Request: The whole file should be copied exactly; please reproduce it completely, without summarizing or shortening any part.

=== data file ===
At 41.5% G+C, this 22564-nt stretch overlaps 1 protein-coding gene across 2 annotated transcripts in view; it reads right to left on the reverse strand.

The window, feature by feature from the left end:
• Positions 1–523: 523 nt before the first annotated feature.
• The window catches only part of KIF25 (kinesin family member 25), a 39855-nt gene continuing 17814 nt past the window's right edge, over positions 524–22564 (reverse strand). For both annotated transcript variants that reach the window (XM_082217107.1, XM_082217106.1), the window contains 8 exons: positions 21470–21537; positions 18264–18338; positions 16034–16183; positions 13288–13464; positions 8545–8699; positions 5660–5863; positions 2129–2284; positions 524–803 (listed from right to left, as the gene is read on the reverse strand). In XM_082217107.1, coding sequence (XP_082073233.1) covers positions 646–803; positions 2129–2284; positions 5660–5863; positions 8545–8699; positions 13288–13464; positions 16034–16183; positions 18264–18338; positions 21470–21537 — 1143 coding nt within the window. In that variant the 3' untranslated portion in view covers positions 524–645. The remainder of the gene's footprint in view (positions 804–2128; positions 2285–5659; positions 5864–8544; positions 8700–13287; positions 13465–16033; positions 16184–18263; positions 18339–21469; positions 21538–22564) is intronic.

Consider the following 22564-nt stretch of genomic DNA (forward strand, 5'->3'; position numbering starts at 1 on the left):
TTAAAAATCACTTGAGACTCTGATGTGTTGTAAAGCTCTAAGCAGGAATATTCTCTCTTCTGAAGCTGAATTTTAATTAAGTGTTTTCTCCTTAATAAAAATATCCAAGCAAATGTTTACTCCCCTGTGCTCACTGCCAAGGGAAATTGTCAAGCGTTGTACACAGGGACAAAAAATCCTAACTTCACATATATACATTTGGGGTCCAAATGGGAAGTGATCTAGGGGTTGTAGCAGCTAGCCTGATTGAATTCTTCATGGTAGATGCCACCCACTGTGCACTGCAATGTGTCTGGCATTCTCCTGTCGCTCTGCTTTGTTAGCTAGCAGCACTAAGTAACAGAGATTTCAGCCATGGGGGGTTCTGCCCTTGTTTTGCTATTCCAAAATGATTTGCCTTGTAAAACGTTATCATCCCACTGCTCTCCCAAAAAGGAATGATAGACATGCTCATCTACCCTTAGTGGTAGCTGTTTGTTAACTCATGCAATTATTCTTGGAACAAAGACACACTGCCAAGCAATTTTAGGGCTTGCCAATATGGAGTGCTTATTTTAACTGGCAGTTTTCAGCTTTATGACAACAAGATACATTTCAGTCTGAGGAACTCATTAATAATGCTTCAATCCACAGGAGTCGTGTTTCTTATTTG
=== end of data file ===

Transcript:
At 41.5% G+C, this 22564-nt stretch overlaps 1 protein-coding gene across 2 annotated transcripts in view; it reads right to left on the reverse strand.

The window, feature by feature from the left end:
• Positions 1–523: 523 nt before the first annotated feature.
• The window catches only part of KIF25 (kinesin family member 25), a 39855-nt gene continuing 17814 nt past the window's right edge, over positions 524–22564 (reverse strand). For both annotated transcript variants that reach the window (XM_082217107.1, XM_082217106.1), the window contains 8 exons: positions 21470–21537; positions 18264–18338; positions 16034–16183; positions 13288–13464; positions 8545–8699; positions 5660–5863; positions 2129–2284; positions 524–803 (listed from right to left, as the gene is read on the reverse strand). In XM_082217107.1, coding sequence (XP_082073233.1) covers positions 646–803; positions 2129–2284; positions 5660–5863; positions 8545–8699; positions 13288–13464; positions 16034–16183; positions 18264–18338; positions 21470–21537 — 1143 coding nt within the window. In that variant the 3' untranslated portion in view covers positions 524–645. The remainder of the gene's footprint in view (positions 804–2128; positions 2285–5659; positions 5864–8544; positions 8700–13287; positions 13465–16033; positions 16184–18263; positions 18339–21469; positions 21538–22564) is intronic.

Consider the following 22564-nt stretch of genomic DNA (forward strand, 5'->3'; position numbering starts at 1 on the left):
TTAAAAATCACTTGAGACTCTGATGTGTTGTAAAGCTCTAAGCAGGAATATTCTCTCTTCTGAAGCTGAATTTTAATTAAGTGTTTTCTCCTTAATAAAAATATCCAAGCAAATGTTTACTCCCCTGTGCTCACTGCCAAGGGAAATTGTCAAGCGTTGTACACAGGGACAAAAAATCCTAACTTCACATATATACATTTGGGGTCCAAATGGGAAGTGATCTAGGGGTTGTAGCAGCTAGCCTGATTGAATTCTTCATGGTAGATGCCACCCACTGTGCACTGCAATGTGTCTGGCATTCTCCTGTCGCTCTGCTTTGTTAGCTAGCAGCACTAAGTAACAGAGATTTCAGCCATGGGGGGTTCTGCCCTTGTTTTGCTATTCCAAAATGATTTGCCTTGTAAAACGTTATCATCCCACTGCTCTCCCAAAAAGGAATGATAGACATGCTCATCTACCCTTAGTGGTAGCTGTTTGTTAACTCATGCAATTATTCTTGGAACAAAGACACACTGCCAAGCAATTTTAGGGCTTGCCAATATGGAGTGCTTATTTTAACTGGCAGTTTTCAGCTTTATGACAACAAGATACATTTCAGTCTGAGGAACTCATTAATAATGCTTCAATCCACAGGAGTCGTGTTTCTTATTTG